Some of us feel quite uncomfortable when people compliment us, and here’s why this happens.
Jeena: You look great today!
Rachel: Gee! Uh.. what? Oh, thank….thank you! (nervous laughter)
Does this sound relatable? Do you also find yourself at a loss of words when someone compliments you? You take time to thank them as you find it surprising. If yes, chances are that you too, like Rachel, find it hard to accept compliments.
Compliments are comments intended for praise and admiration. From the inference, we can gather that compliments are something good, positive, so why did Rachel here; tripped nervously.
Simply put, when you have a view of yourself and the other person’s statement (who just complimented you) has put the former into question. In our scenario, Rachel wasn’t confident about how she carried herself and when Jeena praised them, their view of themselves stood contradicted. Not only in terms of appearance, this can also happen when someone compliments your work, habits, personality, etc.
People often find it difficult to take compliments due to low self-esteem, discomfort with big expectations, and cognitive dissonance. They just find it unusual to hear kind words from others.
Some people are unable to accept compliments because they wish to remain humble. They may feel awkward because accepting the compliment requires them to acknowledge the fact that they are good at something. As per some studies, humility is often linked to higher self-control and effective leadership.
Let’s break it down the main reasons now, shall we:
1. Low Self-esteem
This situation occurs when a person is not so confident about themselves and sells themselves short. When you think low of yourself, you find it hard to believe, no matter what the other person is saying. You don’t trust their words and try to dismiss them.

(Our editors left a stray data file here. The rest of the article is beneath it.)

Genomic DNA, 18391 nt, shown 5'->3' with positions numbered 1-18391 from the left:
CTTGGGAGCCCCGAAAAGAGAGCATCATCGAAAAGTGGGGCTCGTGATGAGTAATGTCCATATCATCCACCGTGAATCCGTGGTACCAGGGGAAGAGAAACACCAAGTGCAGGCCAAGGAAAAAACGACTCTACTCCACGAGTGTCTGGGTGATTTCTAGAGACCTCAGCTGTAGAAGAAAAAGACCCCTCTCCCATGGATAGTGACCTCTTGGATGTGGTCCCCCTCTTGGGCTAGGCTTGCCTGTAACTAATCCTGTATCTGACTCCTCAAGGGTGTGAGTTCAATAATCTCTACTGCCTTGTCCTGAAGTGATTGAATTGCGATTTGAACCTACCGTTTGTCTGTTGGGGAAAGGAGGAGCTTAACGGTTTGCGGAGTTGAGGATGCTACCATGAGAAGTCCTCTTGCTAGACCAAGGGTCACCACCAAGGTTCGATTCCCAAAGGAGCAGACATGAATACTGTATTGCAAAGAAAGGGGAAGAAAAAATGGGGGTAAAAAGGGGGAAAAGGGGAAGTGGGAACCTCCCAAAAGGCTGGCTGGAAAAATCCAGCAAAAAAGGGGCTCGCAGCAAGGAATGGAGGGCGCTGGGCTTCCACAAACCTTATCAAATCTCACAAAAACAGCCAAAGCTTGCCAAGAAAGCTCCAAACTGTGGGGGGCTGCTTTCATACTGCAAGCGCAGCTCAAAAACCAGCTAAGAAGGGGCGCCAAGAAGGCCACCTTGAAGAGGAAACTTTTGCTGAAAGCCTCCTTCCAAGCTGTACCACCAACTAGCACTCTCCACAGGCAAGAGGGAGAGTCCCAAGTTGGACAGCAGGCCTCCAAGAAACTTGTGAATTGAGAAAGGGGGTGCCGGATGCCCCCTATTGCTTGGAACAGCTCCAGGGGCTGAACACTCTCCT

According to a study published in the Journal of Social Psychology, people with low self-esteem have the most difficulty in accepting the compliments they receive. You even start doubting the other person’s judgment. At work, it could take the form of imposter syndrome, where you feel it was all luck and you are fooling everyone.
2. Fear of high expectations
People with low self-worth set the bar too low for themselves and try to only meet those expectations. And even when they do so, they are surprised. For them, a compliment means expectations to keep their performance up and do better.
You might feel under pressure with new responsibilities, and it can be terrifying. You live in constant fear of not meeting those expectations. The compliments only increase your self-doubt, and you think that the other person is setting themselves up for disappointment by trusting you.
3. Cognitive Dissonance
According to Medical News Today, “Cognitive dissonance is a theory in social psychology. It refers to the mental conflict that occurs when a person’s behaviors and beliefs do not align.”
You get uncomfortable and anxious when you receive a compliment because it doesn’t align with your self-conception. You feel either the other person is just being nice or trying to manipulate you. It happens when you are sure that their conception is not right.
When the anxiety starts building up, you often say, “Oh, I just got lucky this time.” This is your way to relieve the tension, mostly because your self-image doesn’t line up with the person’s description of you.
How To Accept Compliments Humbly?
To accept compliments gracefully, try to solve your self-esteem issues. When you are confident in who you are and your capabilities, it becomes easier to acknowledge your positive points.
Start with saying “thank you” and resist the urge to criticize yourself in order to look humble. For instance, you can say:
“Thank you. I’m glad you liked it.”
“Thank you for noticing.”
Remember, you deserve that compliment for the effort you put in. Accept it with a smile.
We receive the best compliments from our friends, as they are our biggest cheerleaders. Read this blog to know about the seven qualities of a healthy friendship. You can also check out our other blogs on the website.
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Image credits: freepik